The greatest concern of the companies after recession is how to bring out the best in the employees with less funds and poor market response. Since the market is demanding more for less, companies are now forced to sell products at reduced margins. This state of affairs shows that the proverbial employee engagement policy through extrinsic rewards cannot be implemented under such situation. Moreover, the sales graph is getting down on one hand, while the competition is getting stiffer.
Therefore, the best (and perhaps only) option lying before the companies is to adopt the intrinsic motivation policy, which does not involve monetary reward. However, it is always tough to break away from the convention, since the application of extrinsic rewards to engage the employees has become commonplace. Yet there is hope, if the findings of the researchers regarding the mechanism of motivation have anything to go by. The Guiding Light
Even in 1985, researchers like Deci and Ryan (1985) used attribution theory and suggested that humans constantly reassess the reasons for their behavior besides others. Before that, Lepper et al. (1973) had observed that extrinsic reward (money) acts as a tool for reinforcement, which actually generates two effects for the management, like gaining control over activity or fastening the process, and two, the backlash effect in absence of reinforcement. The example below would explain it better:
A group or an individual gets a reward of x amount of money for a period y, where x+y=m, m being the increased rate of production. Before that, the situation was y=z where production was z. Now in the absence of reinforcement and with the influence of attribution theory, the situation would stand like y-x = n, where n < z. This clearly goes against the basic reason for motivating the employees, i. e. , to enhance the profit of the organization. This also shows that something is missing, which could have played catalyst in between, and that something is ‘love for work’.
The modern researchers have picked up the issue right from here. “Engagement occurs when an employee connects emotionally with his work,” says Paul Glen (2007), thereby underpinning the efficacy of intrinsic reward in employee engagement, since it aims to emotionally engage the workers. The Solution Yet it is tough to overtly implement intrinsic reward policy by issuing heaps of “well-done” certificates, as the employees may not adapt to this sudden shift of reward policy, especially when even a penny counts after recession.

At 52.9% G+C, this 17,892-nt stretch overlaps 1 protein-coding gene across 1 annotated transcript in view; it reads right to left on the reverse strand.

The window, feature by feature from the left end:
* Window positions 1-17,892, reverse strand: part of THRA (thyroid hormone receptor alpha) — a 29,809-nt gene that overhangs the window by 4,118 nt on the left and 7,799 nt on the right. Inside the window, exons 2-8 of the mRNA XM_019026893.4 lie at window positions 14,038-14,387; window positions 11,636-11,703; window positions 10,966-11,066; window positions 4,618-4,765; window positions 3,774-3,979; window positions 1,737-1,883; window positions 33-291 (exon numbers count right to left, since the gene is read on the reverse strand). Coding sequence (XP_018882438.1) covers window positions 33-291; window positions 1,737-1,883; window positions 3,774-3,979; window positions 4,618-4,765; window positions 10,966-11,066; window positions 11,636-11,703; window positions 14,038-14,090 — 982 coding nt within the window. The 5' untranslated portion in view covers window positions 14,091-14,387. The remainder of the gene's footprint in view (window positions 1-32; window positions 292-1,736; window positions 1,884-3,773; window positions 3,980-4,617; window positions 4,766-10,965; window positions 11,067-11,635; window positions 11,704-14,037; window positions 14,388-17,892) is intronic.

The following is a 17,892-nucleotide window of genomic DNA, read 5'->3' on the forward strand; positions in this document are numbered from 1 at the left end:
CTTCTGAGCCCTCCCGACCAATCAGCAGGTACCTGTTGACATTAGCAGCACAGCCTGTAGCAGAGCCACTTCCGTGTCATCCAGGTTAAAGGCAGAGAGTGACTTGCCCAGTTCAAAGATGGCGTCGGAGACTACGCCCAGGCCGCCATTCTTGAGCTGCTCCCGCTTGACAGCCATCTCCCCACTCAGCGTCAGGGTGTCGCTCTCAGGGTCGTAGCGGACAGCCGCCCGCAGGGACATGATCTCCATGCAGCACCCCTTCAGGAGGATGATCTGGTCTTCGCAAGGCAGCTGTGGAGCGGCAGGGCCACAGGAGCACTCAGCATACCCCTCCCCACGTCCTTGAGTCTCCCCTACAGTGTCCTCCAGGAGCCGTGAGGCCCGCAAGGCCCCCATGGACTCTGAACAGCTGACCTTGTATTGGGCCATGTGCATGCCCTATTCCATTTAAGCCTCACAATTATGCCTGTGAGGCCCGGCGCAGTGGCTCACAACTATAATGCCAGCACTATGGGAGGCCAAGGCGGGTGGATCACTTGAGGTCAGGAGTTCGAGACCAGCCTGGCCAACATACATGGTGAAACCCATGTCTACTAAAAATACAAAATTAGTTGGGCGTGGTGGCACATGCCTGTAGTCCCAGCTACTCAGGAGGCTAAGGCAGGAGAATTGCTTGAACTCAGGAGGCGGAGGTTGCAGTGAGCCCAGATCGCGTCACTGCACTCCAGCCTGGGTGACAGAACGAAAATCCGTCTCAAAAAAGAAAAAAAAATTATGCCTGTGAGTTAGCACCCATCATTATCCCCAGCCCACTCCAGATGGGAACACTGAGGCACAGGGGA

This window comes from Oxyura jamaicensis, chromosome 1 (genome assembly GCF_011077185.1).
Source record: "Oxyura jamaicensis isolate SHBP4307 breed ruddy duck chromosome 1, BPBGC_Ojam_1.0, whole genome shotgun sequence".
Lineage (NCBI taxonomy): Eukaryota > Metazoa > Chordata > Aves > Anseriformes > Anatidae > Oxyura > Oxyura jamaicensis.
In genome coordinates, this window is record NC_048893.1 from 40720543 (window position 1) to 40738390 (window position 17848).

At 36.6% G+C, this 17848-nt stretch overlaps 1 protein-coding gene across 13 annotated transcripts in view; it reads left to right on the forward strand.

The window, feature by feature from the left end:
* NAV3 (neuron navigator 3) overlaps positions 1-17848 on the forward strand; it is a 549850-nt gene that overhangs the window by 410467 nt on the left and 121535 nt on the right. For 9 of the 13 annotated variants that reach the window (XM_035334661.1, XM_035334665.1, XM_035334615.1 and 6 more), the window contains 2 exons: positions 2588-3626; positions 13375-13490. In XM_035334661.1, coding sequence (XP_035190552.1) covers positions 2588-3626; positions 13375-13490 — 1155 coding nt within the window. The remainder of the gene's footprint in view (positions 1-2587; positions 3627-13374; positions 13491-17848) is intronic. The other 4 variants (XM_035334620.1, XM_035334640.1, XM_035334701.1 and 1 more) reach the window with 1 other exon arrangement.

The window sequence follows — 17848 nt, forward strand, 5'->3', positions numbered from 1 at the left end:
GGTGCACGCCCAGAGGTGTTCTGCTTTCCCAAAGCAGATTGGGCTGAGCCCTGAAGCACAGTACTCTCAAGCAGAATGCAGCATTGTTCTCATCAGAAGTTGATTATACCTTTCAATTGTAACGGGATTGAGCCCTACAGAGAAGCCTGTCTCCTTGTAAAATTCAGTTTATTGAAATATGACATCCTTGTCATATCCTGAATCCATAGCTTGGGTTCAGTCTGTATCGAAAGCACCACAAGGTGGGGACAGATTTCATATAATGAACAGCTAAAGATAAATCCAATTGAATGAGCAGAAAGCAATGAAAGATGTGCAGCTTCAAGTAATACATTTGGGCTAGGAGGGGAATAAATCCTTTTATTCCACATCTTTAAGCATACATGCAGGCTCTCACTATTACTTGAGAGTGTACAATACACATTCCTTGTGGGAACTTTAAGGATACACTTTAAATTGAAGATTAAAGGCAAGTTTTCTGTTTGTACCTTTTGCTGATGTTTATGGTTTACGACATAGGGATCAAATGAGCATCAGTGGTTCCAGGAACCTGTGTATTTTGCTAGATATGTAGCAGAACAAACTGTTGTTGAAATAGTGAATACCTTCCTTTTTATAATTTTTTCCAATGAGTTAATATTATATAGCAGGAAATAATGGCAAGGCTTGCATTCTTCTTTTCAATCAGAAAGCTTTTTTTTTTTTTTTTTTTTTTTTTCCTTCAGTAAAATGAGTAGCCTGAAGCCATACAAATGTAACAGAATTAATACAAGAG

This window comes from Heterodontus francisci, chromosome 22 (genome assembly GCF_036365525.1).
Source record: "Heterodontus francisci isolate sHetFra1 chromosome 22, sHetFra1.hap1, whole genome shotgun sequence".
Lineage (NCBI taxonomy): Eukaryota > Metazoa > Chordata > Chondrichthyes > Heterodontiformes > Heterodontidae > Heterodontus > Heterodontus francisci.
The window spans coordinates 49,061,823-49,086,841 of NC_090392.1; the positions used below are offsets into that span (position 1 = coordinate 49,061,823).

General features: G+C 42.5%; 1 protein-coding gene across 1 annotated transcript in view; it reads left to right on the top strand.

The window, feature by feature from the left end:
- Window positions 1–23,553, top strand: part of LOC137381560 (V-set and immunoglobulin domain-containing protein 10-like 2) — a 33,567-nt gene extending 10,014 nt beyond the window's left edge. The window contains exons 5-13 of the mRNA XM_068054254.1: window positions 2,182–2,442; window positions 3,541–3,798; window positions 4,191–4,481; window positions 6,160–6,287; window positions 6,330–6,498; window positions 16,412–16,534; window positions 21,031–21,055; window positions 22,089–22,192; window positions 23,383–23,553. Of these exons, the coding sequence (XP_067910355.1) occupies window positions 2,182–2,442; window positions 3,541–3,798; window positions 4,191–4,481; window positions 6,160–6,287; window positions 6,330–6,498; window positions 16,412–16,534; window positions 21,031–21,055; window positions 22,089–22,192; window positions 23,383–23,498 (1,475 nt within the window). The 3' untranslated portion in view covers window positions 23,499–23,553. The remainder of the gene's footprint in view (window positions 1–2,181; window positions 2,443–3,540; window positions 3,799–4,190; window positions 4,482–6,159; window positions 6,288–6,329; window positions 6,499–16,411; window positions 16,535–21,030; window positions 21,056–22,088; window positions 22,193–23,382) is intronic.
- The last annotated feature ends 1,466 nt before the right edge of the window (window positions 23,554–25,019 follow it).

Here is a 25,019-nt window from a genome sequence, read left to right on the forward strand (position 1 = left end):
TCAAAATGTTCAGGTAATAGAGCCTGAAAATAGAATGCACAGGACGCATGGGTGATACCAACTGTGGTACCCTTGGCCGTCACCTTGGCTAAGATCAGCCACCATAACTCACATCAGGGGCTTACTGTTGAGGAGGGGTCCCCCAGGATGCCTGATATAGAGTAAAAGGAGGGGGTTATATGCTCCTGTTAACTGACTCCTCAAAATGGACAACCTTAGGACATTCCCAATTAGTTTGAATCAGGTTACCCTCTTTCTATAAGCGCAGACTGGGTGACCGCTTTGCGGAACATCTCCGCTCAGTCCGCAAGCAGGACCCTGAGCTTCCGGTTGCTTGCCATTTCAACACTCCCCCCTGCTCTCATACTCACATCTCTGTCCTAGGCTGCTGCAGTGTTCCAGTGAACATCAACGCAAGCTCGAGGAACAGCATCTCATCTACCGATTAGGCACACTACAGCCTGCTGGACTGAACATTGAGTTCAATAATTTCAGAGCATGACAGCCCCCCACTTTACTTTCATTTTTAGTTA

It is where the strategy of fostering team communication can come in handy, which is also backed by “Expectancy Value Theory” of Martin Fishbein (Expectancy, 2004), where he observed that “people mold themselves to the world in accordance with their expectations/beliefs and evaluations. ” An effective team communication does that much-needed job – it converts the employee expectation from personal gain to team-gain, and team-gain becomes possible only when the individual worker meets the expectation of other team-members.
This process manifests through both intra-team communication and inter-team communication, which generates high-degree of intrinsic motivation among team members that automatically creates an emotional bondage with their work. Consequently, members of the team become aware of the roles of each member and try to finish individual assignments in time to meet the expectation of the team members. Upon doing so, they enjoy job satisfaction on many accounts – as fulfilling a team of colleagues’ expectation raises the level of mutual trust, self-confidence and individual relationship.
These are the elements of intrinsic motivation, which rules over money. And what comes out as the by-product? Company benefit, of course! References Expectancy Value Theory. (2004). Web document. Retrieved July 7, 2009, from http://www. tcw. utwente. nl/theorieenoverzicht/Theory%20clusters/Public%20Rela tions%2C%20Advertising%2C%20Marketing%20and%20Consumer%20Behavio r/Expectancy_Value_Theory. doc/ Glen, P. (2007). You can’t outsource retention. Computerworld, July 16, 2007.